Optimum Detection Probability with Partially Controlled Random Deployment of Wireless Sensors with Mobile Base Stations

Conference paper
Part of the Lecture Notes in Electrical Engineering book series (LNEE, volume 299)


In this paper we analyze the problem of covering widely expanded field with wireless sensors where many of the known deployment and data aggregation methods become impractical. We deploy the wireless sensors in a partially controlled manner such that they are randomly placed on the lines of grid and mobile base stations like UAVs could be used to collect the data from the wireless sensors. Our objective is to maximize the detection probability of an event without overly deploying the sensors on the field. We have defined the detection probability to be the product of probability of an event been sensed and that data being collected by an UAV. Under this model, we analytically obtain a relationship between the grid spacing and a number of available UAVs which can maximize detection probability when two collaborative and independent strategies for UAVs and obtain some useful relationship in guiding design specification.


Wireless sensor network Mobile base stations Large-scale network Optimum controlled random deployment 


  1. 1.
    Cordeiro, C., Agrawal, D.P.: Ad hoc and Sensor Networks. World Scientific Press, Singapore (2006)Google Scholar
  2. 2.
    Zhang, H., Hou, JC.: Is deterministic deployment worse than random deployment for wireless sensor networks? IEEE INFOCOM (2005)Google Scholar
  3. 3.
    Wang, Y., Agrawal, D.P.: Optimizing sensor networks for autonomous unmanned ground vehicles. Optics/Photonics in Security & Defence, pp. 15–18, Cardiff, UK (2008)Google Scholar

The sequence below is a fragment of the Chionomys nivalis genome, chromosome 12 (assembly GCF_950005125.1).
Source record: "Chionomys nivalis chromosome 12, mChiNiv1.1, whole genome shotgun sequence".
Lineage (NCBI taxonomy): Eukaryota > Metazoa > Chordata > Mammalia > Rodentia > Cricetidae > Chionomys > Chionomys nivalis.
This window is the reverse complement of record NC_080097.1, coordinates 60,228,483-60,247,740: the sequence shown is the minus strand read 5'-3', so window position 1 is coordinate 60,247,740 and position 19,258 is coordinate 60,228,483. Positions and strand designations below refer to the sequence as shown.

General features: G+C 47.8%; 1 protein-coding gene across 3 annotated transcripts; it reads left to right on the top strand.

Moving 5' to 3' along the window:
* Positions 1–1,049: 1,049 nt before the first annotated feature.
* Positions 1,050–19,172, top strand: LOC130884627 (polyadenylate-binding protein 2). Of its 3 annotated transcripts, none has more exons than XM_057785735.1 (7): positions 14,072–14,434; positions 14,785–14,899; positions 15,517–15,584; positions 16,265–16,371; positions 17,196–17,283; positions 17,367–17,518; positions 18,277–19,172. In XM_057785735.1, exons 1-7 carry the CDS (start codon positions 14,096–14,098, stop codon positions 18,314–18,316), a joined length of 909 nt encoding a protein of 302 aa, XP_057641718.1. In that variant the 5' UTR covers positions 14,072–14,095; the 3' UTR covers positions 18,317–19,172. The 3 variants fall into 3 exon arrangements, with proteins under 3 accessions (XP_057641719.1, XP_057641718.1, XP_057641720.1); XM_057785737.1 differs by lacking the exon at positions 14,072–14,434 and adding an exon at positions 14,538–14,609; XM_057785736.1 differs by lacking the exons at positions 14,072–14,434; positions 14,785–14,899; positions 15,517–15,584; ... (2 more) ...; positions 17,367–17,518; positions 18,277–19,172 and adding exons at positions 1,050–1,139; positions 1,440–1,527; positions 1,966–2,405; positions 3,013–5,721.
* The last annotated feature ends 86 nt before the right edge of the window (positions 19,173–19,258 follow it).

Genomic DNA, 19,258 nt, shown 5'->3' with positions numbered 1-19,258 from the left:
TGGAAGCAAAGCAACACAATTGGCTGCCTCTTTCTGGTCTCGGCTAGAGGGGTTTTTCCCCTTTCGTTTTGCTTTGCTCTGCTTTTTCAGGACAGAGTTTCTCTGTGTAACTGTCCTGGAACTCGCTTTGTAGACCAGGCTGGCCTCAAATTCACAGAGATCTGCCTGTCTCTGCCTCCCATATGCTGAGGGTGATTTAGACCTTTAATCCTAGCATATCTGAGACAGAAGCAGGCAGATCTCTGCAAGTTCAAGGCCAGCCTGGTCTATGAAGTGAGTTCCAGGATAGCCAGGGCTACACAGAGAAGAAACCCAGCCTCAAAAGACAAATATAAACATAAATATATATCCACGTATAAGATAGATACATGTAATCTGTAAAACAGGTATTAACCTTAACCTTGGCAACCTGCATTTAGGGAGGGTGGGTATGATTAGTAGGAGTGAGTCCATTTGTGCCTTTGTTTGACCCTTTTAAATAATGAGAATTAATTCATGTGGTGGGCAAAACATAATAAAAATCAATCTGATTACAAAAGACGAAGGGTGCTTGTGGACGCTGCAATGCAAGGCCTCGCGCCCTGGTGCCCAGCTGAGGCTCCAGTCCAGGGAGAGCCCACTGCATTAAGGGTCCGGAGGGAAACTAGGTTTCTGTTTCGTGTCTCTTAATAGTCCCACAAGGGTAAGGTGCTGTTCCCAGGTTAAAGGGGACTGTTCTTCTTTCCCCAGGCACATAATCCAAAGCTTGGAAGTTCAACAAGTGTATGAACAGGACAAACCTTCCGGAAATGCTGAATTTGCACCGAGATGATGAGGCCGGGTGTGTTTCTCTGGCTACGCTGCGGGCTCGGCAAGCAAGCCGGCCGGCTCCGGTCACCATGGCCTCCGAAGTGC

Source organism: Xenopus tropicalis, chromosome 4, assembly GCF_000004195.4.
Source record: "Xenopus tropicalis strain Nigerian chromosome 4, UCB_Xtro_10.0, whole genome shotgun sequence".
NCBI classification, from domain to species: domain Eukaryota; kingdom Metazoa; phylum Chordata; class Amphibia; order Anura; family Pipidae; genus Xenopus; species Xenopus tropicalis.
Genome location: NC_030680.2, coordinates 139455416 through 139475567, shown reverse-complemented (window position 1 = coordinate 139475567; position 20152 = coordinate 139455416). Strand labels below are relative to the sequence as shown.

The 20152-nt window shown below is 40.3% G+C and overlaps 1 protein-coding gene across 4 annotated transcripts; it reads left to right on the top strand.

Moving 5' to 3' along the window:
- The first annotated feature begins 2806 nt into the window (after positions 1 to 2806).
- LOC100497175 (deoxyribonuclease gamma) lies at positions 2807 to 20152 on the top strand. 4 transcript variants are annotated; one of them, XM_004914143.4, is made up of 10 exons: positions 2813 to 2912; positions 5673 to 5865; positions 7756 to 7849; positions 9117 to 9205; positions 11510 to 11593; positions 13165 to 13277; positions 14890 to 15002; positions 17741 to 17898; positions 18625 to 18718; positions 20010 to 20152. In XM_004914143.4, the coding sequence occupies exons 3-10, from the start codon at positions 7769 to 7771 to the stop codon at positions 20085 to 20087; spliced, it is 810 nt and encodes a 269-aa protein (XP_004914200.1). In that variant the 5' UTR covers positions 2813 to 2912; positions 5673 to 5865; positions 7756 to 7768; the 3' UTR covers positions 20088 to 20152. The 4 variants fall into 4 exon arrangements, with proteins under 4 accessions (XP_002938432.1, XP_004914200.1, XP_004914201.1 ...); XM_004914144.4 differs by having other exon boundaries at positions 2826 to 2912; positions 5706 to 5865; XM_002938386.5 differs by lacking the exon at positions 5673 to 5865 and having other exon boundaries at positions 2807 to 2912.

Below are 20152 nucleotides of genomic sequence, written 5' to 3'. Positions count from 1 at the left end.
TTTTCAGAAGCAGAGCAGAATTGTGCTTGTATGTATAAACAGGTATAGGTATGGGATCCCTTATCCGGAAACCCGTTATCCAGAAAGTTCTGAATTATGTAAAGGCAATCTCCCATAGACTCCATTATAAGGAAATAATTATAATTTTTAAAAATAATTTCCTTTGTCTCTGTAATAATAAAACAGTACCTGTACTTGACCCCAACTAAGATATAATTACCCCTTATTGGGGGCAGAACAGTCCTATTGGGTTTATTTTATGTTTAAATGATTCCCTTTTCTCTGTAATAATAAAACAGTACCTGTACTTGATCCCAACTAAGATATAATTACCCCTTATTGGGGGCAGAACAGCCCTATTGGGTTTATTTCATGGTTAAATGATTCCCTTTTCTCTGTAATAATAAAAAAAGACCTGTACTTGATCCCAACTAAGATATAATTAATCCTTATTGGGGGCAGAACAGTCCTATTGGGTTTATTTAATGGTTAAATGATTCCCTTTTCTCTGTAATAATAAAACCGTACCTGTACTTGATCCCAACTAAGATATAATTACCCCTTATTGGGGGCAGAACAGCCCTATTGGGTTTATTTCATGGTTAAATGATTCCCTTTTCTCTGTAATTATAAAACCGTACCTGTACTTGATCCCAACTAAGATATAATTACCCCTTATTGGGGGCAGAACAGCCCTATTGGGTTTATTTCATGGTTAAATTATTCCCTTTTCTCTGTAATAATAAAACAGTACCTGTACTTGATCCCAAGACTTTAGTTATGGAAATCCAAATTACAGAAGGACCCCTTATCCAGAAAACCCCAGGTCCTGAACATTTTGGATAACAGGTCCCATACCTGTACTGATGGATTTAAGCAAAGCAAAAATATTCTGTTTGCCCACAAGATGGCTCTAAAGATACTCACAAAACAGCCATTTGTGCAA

4. 4.
    Clouqueur, T., Phipatanasuphorn, V., Ramanathan, P., Saluja, K.K.: Sensor Deployment Strategy for Target Detection Proceedings. ACM Workshop on Sensor Networks and Applications (WSNA), p. 428 (2002)Google Scholar
  5. 5.
    Tilak, S., Abu-Ghazaleh, N.B., Heinzelman, W.: Infrastructure Tradeoffs for Sensor Networks Proceedings. ACM Workshop on Sensor Networks and Applications (WSNA), p. 498 (2002)Google Scholar
  6. 6.
    Zou, Y., Chakrabarty, K.: Sensor Deployment and Target Localization Based on Virtual Forces Proceedings. IEEE Infocom (2003)Google Scholar
  7. 7.
    Wang, X., Xing, G., Zhang, Y., Lu, C., Pless, R., Gill, C.: Integrated Coverage and Connectivity Configuration in Wireless Sensor Networks, Proceedings. ACM SenSys, p. 289 (2003)Google Scholar
  8. 8.
    Ye, F., Zhong, G., Lu, S., Zhang, L.: PEAS: a Robust Energy Conserving Protocol for Long-Lived Sensor Networks, Proceedings. IEEE ICDCS, p. 287 (2003)Google Scholar
  9. 9.
    Zhang, H., Hou, J.: Maintaining Sensing Coverage and Connectivity in Large Sensor Networks. NSF International Workshop on Theoretical and Algorithmic Aspects of Sensor, Ad Hoc Wireless, and Peer-to-Peer Networks (2004)Google Scholar
  10. 10.
    Wang, W., Srinivasan, V., Chua, K.-C.: Using mobile relays to prolong the lifetime of wireless sensor networks. In MobiCom ‘05: Proceedings of the 11th annual international conference on Mobile computing and networking. ACM Press, Cologne, Germany (2005)Google Scholar
  11. 11.
    Liu, B., et al.: Mobility improves coverage of sensor networks. In Proceedings of the 6th ACM international Symposium on Mobile Ad Hoc Networking and Computing, MobiHoc ‘05. Urbana-Champaign, ACM Press, IL, USA (2005)Google Scholar
  12. 12.
    Shah, R.C., et al.: Data MULEs: modeling a three-tier architecture for sparse sensor networks. In: Proceedings of the IEEE Workshop on Sensor Network Protocols and Applications (2003)Google Scholar
  13. 13.
    Bisnik, M., Abouzeid, A.A., Isler, A.A.: Stochastic event capture using mobile sensors subject to a quality metric. IEEE Trans Rob. 23(4), 676–692 (2007)Google Scholar
  14. 14.
    Leoncini, M., Resta, G., Santi, P.: Analysis of a wireless sensor dropping problem in wide-area environmental monitoring. In: Fourth International Symposium on Information Processing in Sensor Networks. IPSN 2005, pp. 239–245, 15 April 2005Google Scholar
  15. 15.
    Mathai, A.M.: An Introduction to Geometrical Probability: Distributional Aspects with Applications, 1st edn. CRC, Boca Raton (1999)Google Scholar

Copyright information

© Springer India 2014

Authors and Affiliations

  1. 1.OBR Center of Distributed and Mobile Computing, Department of Computer ScienceUniversity of CincinnatiCincinnatiUSA

Personalised recommendations